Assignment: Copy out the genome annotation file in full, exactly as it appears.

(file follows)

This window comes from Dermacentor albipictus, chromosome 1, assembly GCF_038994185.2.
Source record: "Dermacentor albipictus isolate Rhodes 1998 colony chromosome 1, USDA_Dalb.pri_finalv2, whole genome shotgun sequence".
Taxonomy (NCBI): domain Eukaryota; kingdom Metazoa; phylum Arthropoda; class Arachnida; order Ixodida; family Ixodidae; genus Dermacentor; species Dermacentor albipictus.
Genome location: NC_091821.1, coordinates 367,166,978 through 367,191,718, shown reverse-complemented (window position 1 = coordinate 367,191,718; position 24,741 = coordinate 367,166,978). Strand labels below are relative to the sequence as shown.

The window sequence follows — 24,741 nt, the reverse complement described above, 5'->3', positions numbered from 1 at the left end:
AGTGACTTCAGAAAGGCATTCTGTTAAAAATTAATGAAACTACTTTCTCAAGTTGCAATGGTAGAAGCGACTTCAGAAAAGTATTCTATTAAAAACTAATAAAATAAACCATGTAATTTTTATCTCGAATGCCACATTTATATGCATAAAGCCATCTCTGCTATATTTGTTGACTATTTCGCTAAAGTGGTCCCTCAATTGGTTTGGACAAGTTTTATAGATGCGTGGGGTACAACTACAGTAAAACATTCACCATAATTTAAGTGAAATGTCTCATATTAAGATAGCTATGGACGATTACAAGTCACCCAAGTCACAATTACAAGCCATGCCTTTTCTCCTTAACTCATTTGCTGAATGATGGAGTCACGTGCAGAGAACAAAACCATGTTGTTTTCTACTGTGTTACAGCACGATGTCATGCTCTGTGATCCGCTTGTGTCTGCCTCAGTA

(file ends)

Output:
This window comes from Dermacentor albipictus, chromosome 1, assembly GCF_038994185.2.
Source record: "Dermacentor albipictus isolate Rhodes 1998 colony chromosome 1, USDA_Dalb.pri_finalv2, whole genome shotgun sequence".
Taxonomy (NCBI): domain Eukaryota; kingdom Metazoa; phylum Arthropoda; class Arachnida; order Ixodida; family Ixodidae; genus Dermacentor; species Dermacentor albipictus.
Genome location: NC_091821.1, coordinates 367,166,978 through 367,191,718, shown reverse-complemented (window position 1 = coordinate 367,191,718; position 24,741 = coordinate 367,166,978). Strand labels below are relative to the sequence as shown.

The window sequence follows — 24,741 nt, the reverse complement described above, 5'->3', positions numbered from 1 at the left end:
AGTGACTTCAGAAAGGCATTCTGTTAAAAATTAATGAAACTACTTTCTCAAGTTGCAATGGTAGAAGCGACTTCAGAAAAGTATTCTATTAAAAACTAATAAAATAAACCATGTAATTTTTATCTCGAATGCCACATTTATATGCATAAAGCCATCTCTGCTATATTTGTTGACTATTTCGCTAAAGTGGTCCCTCAATTGGTTTGGACAAGTTTTATAGATGCGTGGGGTACAACTACAGTAAAACATTCACCATAATTTAAGTGAAATGTCTCATATTAAGATAGCTATGGACGATTACAAGTCACCCAAGTCACAATTACAAGCCATGCCTTTTCTCCTTAACTCATTTGCTGAATGATGGAGTCACGTGCAGAGAACAAAACCATGTTGTTTTCTACTGTGTTACAGCACGATGTCATGCTCTGTGATCCGCTTGTGTCTGCCTCAGTA